Is Monogamy Obsolete?

by • June 9, 2011 • Philosophy, Psychology, Society, Tilda SwintonComments (0)2833

Writers, thinkers, journalists, and almost everybody else in the media seem to be all thinking about the state of monogamy in the modern world.  “Is it obsolete?” wondered The Atlantic. “It’s unnecessary,” proclaimed Newsweek. Now the latest census data is revealing that for the first time in our history, married couples are in the minority.  As one sociologist recently told The Daily Beast at a conference on polyamory, “The system simply isn’t working.”  The Daily Beast just published a feature story on the topic, and the following is a few excerpts:

It all sounds terribly transgressive—or unromantic. Except that these families aren’t freaks or outcasts, they’re starting to become the norm. (SEE: Is Polyamory America’s Next Sexual Revolution?) Haag notes that as many as 4 million married Americans consider themselves swingers—and the number of swing clubs in this country has doubled over the past 10 years. Over the past three years, books like Open by journalist Jenny Block, Opening Up by sex columnist Tristan Taormino, and support from the likes of celebs like Tilda Swinton and Warren Buffett have put open marriage on the map. (When asked, in 2009, how he made his open marriage work, Buffett replied cooly, “you have to be secure.”)

There are now online forums for acting polyamorists, a magazine called Loving More that has 15,000 subscribers, perhaps and somewhat surprisingly, the results of a 14,000-person Oprah.com survey—in which 21 percent of people said they have an open marriage. All of that got Haag thinking: Should we stop calling infidelity a problem, and think of it as the future? “Marital nonmonogamy may be to the 21st century what premarital sex was to the 20th,” she writes—“a behavior that shifts gradually from proscribed and limited, to tolerated and increasingly common.”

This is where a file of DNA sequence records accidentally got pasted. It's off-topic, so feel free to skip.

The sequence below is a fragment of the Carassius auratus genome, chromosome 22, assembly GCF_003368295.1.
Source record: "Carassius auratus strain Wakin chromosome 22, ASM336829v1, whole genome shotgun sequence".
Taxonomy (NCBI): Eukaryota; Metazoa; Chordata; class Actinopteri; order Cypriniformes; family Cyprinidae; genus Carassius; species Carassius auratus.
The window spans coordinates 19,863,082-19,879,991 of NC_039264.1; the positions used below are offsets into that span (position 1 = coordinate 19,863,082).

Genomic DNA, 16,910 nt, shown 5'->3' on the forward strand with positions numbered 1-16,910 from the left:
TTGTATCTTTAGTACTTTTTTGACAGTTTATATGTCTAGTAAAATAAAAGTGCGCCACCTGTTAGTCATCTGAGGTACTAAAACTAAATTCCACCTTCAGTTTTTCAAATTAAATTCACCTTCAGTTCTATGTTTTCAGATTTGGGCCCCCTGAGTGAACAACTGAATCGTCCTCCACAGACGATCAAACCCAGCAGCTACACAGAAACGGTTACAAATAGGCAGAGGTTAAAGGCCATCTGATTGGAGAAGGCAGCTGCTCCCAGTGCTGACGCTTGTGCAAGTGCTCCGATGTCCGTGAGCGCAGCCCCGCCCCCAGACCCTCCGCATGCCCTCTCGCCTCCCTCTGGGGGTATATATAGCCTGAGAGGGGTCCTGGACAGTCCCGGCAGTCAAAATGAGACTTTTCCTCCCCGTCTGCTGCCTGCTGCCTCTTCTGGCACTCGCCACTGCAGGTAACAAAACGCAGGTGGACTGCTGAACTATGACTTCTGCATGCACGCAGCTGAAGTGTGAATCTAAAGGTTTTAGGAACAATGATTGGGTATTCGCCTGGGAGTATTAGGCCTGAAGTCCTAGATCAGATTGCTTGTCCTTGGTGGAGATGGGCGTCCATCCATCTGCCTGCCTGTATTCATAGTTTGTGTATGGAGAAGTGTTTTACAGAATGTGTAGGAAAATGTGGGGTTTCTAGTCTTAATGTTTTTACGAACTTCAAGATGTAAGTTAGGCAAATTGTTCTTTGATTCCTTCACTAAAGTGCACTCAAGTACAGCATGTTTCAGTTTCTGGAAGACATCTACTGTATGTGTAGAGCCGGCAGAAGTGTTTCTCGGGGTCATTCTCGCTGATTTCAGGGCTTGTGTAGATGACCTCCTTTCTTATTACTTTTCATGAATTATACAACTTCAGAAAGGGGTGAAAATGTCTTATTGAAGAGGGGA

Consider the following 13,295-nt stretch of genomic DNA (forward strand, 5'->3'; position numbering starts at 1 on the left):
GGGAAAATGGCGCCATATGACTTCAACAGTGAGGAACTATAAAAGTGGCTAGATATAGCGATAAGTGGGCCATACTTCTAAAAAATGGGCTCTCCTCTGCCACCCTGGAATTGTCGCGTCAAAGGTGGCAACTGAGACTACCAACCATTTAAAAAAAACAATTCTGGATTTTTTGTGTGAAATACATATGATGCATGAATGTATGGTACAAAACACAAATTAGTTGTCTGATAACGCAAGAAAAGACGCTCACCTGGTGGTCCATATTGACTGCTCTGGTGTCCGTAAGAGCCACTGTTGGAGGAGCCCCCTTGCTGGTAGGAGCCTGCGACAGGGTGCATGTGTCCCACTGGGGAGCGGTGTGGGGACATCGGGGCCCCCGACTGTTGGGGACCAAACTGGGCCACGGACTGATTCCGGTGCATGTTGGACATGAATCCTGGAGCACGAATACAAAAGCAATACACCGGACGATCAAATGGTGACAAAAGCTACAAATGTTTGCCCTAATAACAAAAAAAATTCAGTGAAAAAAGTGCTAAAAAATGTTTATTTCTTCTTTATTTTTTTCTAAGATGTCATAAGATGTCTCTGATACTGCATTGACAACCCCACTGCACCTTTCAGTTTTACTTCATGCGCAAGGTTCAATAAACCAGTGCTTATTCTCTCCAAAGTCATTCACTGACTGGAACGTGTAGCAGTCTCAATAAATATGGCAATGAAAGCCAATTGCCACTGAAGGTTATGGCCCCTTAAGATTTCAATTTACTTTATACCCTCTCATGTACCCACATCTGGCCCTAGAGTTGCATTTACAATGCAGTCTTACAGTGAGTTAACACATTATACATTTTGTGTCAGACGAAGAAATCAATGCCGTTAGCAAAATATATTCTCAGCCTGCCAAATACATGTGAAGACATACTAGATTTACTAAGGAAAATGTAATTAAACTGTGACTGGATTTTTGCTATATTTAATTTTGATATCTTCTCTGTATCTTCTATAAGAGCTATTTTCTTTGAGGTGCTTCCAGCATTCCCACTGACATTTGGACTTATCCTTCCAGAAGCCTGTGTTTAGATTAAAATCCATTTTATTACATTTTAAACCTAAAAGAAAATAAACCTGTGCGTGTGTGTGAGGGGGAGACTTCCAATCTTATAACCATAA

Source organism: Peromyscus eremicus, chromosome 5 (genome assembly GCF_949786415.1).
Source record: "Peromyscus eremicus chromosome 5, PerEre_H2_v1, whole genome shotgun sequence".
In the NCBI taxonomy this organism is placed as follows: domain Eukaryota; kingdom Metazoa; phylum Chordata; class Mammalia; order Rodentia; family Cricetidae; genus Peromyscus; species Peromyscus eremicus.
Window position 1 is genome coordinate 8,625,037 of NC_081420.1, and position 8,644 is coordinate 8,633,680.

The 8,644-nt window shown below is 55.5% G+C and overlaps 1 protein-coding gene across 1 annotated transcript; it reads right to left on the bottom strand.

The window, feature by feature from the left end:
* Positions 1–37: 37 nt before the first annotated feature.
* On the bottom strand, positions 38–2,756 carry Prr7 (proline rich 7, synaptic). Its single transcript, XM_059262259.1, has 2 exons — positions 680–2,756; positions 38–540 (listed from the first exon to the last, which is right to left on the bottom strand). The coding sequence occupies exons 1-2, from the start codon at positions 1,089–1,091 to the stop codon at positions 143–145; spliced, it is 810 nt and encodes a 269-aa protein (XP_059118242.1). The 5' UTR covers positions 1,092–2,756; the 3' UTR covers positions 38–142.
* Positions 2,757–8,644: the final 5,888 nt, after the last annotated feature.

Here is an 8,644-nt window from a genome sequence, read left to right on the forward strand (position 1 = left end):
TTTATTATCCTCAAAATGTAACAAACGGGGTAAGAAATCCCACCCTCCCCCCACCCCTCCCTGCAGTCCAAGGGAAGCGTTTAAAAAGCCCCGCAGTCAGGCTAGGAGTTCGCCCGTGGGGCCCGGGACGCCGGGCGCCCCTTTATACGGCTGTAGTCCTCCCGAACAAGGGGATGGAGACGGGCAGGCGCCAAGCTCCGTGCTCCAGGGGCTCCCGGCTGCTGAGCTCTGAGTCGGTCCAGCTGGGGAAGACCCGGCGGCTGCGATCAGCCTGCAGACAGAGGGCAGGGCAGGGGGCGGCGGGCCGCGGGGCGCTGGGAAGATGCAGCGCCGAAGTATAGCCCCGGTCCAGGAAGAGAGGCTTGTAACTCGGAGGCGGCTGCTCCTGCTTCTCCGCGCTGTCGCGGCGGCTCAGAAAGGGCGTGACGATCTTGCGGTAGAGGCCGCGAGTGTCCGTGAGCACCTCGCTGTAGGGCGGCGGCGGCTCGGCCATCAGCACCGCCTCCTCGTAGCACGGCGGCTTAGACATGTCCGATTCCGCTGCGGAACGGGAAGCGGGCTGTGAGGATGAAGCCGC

And yet monogamy is still the deeply ingrained—or delusional—rule to living happily ever after, and our views toward infidelity are comically naïve. “We cheat—and we also roundly disapprove of cheating,” Haag writes—to the extent that we find the action more reprehensible than human cloning (really). It’s the ultimate hypocrisy—lodged into every corner of our social existence, leading to the downfall of politicians, executives, religious clerics, athletes… the list goes on. It depends on what survey you examine, but more than half of Americans cheat, and yet 70 to 85 percent of adults think cheating is wrong. “We are fooling ourselves if we think people are as against cheating as they say they are,” says Jenny Block.

To read the entire fascinating article be sure to visit The Daily Beast. And to read more about polyamory in modern society be sure to check out this previous FEELguide post which profiled a story first published by Intelligent Life Magazine, the quarterly lifestyle and culture publication from The Economist. You can read it here: Poly Pride: “Intelligent Life” Explores Multiple-Partner Loving Relationships.

Source: The Daily Beast and Intelligent Life

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